Florida, the land of beaches, sunshine, and beautiful women, has inspired many throughout history to write music. Penned by many from Rick Ross to Lana Del Rey, these are the best songs about Florida ever.
“Miami” by Will Smith
Song Year: 1997
Is there any song about Florida more iconic and infectious than Big Willy’s “Miami”? It’s the perfect snapshot of the late 90s party lifestyle wrapped up in a catchy, feel-good melody.
Will’s lyrics mainly focus on the diversity of fine-looking women that frequent Miami’s nightlife hotspots, even integrating a bit of Spanish into the song to spice things up. It’s an irresistibly fun hit that makes you want to get up and dance nearly three decades after it dropped.
“Seminole Wind” by John Anderson
Song Year: 1992
Southern rock classic “Seminole Wing” is a favorite of every native Floridian, and it peaked at number two on Billboard’s Country.
This song opens with a gorgeous piano and violin duet that evokes the beauty of oak trees and Spanish moss.
Its lyrics detail the lives of the Seminole tribe of Native Americans who once inhabited Florida’s lands—and continue to do so to this day.
The song is from the perspective of Chief Osceola, whose ghost pleads for the halt of industry and a return to simpler times.
It’s a hauntingly beautiful song that is sure to inspire.
“Florida Boy” by Rick Ross ft. T-Pain and Kodak Black
Song Year: 2018
This song is about how hard it is to grow up in Florida—and the singers would know. Rick Ross, T-Pain, and Kodak Black are all native Floridians with tons of experience living and learning in the Deep South.
Florida Boy was the first single on Ross’ 10th studio album, Port of Miami. The song pays homage to the nuance and complexity of Florida, a gritty and beautiful place.
The music video for this song features the artist’s lavish lifestyle and many of Florida’s hip-hop legends, including Rozay, Flo Rida, and DJ Khaled.
“Florida Kilos” by Lana Del Rey
Song Year: 2014
With Lana Del Rey’s iconic breathy whisper-singing, “Florida Kilos” envelops you in its irresistible allure. This sultry track transforms Miami’s dark side into an unexpectedly romantic setting, where you might stumble upon a chance meeting with a rugged, tattooed bad boy.
Like Lana Del Rey herself, the song is a mesmerizing blend of beauty and danger, alluring you with seductive vocals that tell a captivating story of the darker side of the Sunshine State.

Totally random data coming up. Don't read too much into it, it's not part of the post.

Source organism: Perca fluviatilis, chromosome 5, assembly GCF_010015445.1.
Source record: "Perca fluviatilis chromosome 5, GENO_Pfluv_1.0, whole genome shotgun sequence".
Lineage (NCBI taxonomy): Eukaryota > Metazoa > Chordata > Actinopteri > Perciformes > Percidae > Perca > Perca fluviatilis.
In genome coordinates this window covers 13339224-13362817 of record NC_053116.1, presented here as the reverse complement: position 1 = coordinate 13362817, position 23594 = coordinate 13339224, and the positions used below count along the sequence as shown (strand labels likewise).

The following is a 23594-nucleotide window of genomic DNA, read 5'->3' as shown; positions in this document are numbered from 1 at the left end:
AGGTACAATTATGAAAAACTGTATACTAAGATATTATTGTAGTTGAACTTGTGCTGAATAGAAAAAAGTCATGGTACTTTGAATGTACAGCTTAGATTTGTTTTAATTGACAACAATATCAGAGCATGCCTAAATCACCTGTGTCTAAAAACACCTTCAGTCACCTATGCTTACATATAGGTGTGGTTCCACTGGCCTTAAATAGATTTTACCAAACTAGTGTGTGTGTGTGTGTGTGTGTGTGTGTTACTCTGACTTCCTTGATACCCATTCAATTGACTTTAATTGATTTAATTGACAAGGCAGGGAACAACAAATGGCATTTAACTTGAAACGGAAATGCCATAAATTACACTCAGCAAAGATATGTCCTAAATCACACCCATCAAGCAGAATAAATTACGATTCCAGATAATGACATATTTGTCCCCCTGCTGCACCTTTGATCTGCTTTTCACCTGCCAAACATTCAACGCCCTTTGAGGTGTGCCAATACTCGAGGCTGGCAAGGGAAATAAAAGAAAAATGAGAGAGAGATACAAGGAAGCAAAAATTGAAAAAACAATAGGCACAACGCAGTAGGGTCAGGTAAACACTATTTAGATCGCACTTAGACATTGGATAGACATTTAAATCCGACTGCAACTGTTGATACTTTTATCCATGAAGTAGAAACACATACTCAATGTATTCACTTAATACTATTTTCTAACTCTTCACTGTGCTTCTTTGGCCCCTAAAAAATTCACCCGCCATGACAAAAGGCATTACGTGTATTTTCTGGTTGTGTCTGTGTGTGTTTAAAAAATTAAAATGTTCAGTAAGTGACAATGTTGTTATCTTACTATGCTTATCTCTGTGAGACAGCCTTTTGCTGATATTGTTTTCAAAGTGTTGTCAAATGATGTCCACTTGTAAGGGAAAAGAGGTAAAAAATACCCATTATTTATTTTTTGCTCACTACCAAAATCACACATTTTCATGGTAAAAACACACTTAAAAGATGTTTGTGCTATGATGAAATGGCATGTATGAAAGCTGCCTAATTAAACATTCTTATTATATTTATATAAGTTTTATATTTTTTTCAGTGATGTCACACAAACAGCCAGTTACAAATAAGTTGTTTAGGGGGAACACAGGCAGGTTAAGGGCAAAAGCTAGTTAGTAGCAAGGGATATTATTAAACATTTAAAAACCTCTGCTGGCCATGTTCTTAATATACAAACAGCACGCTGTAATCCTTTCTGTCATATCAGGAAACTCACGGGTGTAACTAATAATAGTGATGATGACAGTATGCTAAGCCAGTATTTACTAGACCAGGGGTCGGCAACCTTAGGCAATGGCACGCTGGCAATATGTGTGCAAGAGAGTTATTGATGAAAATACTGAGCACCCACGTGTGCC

“FloriDada” by Animal Collective
Song Year: 2016
Warning: Video not safe for work.
This song was allegedly inspired by the band’s collective dislike of the trend of hating native Floridians. The song is an ode to the Sunshine State with its breezy vocals and psychedelic beach band sound, and it challenges many of the misconceptions people associate with Florida. The lyrics discuss the beaches’ beauty and the people’s kindness in Florida.
The band maintains that Florida symbolizes a land of strangeness and oddity—and that’s how they like it.
“Orlando” by XXXTentacion
Song Year: 2017
Despite its title, this song is actually about heartbreak. The singer laments the years he spent (or wasted) with an ex-girlfriend, wishing he could return to the past.
XXXTentacion, also known as Jahseh Dahyne Ricardo Onfroy, was a young singer, songwriter, and hip-hop artist in the tradition of artists like Lil Peep and Juice Wrld. He was initially from Plantation, Florida, and wrote many songs about the state. He was unfortunately killed in 2018 at the young age of 20.
“Floridays” by Jimmy Buffet
Song Year: 1986
Jimmy Buffet has never been a stranger to writing sun-soaked songs about vacation destinations, and “Floridays” is no exception. It has all the breezy charm and bongo drum backing tracks we’ve come to know and love about Buffet’s music, topped off with a healthy dose of nostalgic escapism.
While it’s not as upbeat as other tracks like “Margaritaville” or “Cheeseburger in Paradise,” it’s still the perfect musical accompaniment for a quiet evening on Delray Beach or enjoying drinks on your back patio while you watch the sun sink below the Gulf.
“Key Largo” by Bertie Higgins
Song Year: 1982